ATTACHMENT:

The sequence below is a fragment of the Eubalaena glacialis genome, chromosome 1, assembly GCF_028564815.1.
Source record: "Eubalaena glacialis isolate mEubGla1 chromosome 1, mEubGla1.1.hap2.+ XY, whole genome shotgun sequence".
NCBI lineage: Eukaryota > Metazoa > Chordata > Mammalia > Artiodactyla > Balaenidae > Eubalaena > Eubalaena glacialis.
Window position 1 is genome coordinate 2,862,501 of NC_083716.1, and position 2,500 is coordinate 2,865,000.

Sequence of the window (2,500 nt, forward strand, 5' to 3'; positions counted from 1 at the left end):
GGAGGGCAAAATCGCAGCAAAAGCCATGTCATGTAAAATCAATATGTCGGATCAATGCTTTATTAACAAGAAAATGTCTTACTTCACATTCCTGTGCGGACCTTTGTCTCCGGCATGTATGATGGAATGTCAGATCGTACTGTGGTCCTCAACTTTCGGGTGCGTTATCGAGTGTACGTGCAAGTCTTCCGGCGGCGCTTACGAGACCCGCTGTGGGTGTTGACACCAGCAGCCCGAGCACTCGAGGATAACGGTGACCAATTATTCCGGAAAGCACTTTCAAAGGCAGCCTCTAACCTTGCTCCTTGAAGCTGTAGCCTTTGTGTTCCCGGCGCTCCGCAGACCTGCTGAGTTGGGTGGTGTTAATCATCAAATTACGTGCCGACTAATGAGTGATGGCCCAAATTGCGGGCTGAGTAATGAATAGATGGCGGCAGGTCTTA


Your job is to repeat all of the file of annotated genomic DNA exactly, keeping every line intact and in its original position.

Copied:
The sequence below is a fragment of the Eubalaena glacialis genome, chromosome 1, assembly GCF_028564815.1.
Source record: "Eubalaena glacialis isolate mEubGla1 chromosome 1, mEubGla1.1.hap2.+ XY, whole genome shotgun sequence".
NCBI lineage: Eukaryota > Metazoa > Chordata > Mammalia > Artiodactyla > Balaenidae > Eubalaena > Eubalaena glacialis.
Window position 1 is genome coordinate 2,862,501 of NC_083716.1, and position 2,500 is coordinate 2,865,000.

Sequence of the window (2,500 nt, forward strand, 5' to 3'; positions counted from 1 at the left end):
GGAGGGCAAAATCGCAGCAAAAGCCATGTCATGTAAAATCAATATGTCGGATCAATGCTTTATTAACAAGAAAATGTCTTACTTCACATTCCTGTGCGGACCTTTGTCTCCGGCATGTATGATGGAATGTCAGATCGTACTGTGGTCCTCAACTTTCGGGTGCGTTATCGAGTGTACGTGCAAGTCTTCCGGCGGCGCTTACGAGACCCGCTGTGGGTGTTGACACCAGCAGCCCGAGCACTCGAGGATAACGGTGACCAATTATTCCGGAAAGCACTTTCAAAGGCAGCCTCTAACCTTGCTCCTTGAAGCTGTAGCCTTTGTGTTCCCGGCGCTCCGCAGACCTGCTGAGTTGGGTGGTGTTAATCATCAAATTACGTGCCGACTAATGAGTGATGGCCCAAATTGCGGGCTGAGTAATGAATAGATGGCGGCAGGTCTTA